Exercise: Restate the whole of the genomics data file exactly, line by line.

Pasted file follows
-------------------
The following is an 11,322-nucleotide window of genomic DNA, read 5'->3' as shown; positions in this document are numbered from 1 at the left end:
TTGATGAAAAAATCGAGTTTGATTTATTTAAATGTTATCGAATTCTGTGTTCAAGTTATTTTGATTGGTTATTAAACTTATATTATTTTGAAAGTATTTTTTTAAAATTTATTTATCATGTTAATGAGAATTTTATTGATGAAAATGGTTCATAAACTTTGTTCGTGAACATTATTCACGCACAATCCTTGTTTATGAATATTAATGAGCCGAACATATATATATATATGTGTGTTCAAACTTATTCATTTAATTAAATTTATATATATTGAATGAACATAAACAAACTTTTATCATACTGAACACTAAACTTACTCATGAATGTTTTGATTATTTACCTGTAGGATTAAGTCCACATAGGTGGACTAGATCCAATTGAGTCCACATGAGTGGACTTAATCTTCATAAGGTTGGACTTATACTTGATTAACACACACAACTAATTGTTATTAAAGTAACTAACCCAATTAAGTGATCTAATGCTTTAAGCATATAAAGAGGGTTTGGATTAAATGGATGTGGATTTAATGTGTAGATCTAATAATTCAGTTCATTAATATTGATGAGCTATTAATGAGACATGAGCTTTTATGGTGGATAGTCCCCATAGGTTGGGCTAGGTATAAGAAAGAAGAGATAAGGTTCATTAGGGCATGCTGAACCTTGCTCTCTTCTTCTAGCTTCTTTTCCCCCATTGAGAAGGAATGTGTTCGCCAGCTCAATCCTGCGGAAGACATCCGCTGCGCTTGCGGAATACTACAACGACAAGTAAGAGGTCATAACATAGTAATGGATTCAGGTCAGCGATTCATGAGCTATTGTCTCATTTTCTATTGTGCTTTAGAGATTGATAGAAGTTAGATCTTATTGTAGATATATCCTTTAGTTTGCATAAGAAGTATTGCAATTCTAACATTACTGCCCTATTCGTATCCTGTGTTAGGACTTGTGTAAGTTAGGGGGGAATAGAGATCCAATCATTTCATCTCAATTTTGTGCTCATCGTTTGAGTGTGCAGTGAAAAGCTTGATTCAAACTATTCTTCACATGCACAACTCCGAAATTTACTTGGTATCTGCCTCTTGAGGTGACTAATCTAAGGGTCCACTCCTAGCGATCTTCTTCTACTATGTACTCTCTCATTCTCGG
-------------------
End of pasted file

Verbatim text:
The following is an 11,322-nucleotide window of genomic DNA, read 5'->3' as shown; positions in this document are numbered from 1 at the left end:
TTGATGAAAAAATCGAGTTTGATTTATTTAAATGTTATCGAATTCTGTGTTCAAGTTATTTTGATTGGTTATTAAACTTATATTATTTTGAAAGTATTTTTTTAAAATTTATTTATCATGTTAATGAGAATTTTATTGATGAAAATGGTTCATAAACTTTGTTCGTGAACATTATTCACGCACAATCCTTGTTTATGAATATTAATGAGCCGAACATATATATATATATGTGTGTTCAAACTTATTCATTTAATTAAATTTATATATATTGAATGAACATAAACAAACTTTTATCATACTGAACACTAAACTTACTCATGAATGTTTTGATTATTTACCTGTAGGATTAAGTCCACATAGGTGGACTAGATCCAATTGAGTCCACATGAGTGGACTTAATCTTCATAAGGTTGGACTTATACTTGATTAACACACACAACTAATTGTTATTAAAGTAACTAACCCAATTAAGTGATCTAATGCTTTAAGCATATAAAGAGGGTTTGGATTAAATGGATGTGGATTTAATGTGTAGATCTAATAATTCAGTTCATTAATATTGATGAGCTATTAATGAGACATGAGCTTTTATGGTGGATAGTCCCCATAGGTTGGGCTAGGTATAAGAAAGAAGAGATAAGGTTCATTAGGGCATGCTGAACCTTGCTCTCTTCTTCTAGCTTCTTTTCCCCCATTGAGAAGGAATGTGTTCGCCAGCTCAATCCTGCGGAAGACATCCGCTGCGCTTGCGGAATACTACAACGACAAGTAAGAGGTCATAACATAGTAATGGATTCAGGTCAGCGATTCATGAGCTATTGTCTCATTTTCTATTGTGCTTTAGAGATTGATAGAAGTTAGATCTTATTGTAGATATATCCTTTAGTTTGCATAAGAAGTATTGCAATTCTAACATTACTGCCCTATTCGTATCCTGTGTTAGGACTTGTGTAAGTTAGGGGGGAATAGAGATCCAATCATTTCATCTCAATTTTGTGCTCATCGTTTGAGTGTGCAGTGAAAAGCTTGATTCAAACTATTCTTCACATGCACAACTCCGAAATTTACTTGGTATCTGCCTCTTGAGGTGACTAATCTAAGGGTCCACTCCTAGCGATCTTCTTCTACTATGTACTCTCTCATTCTCGG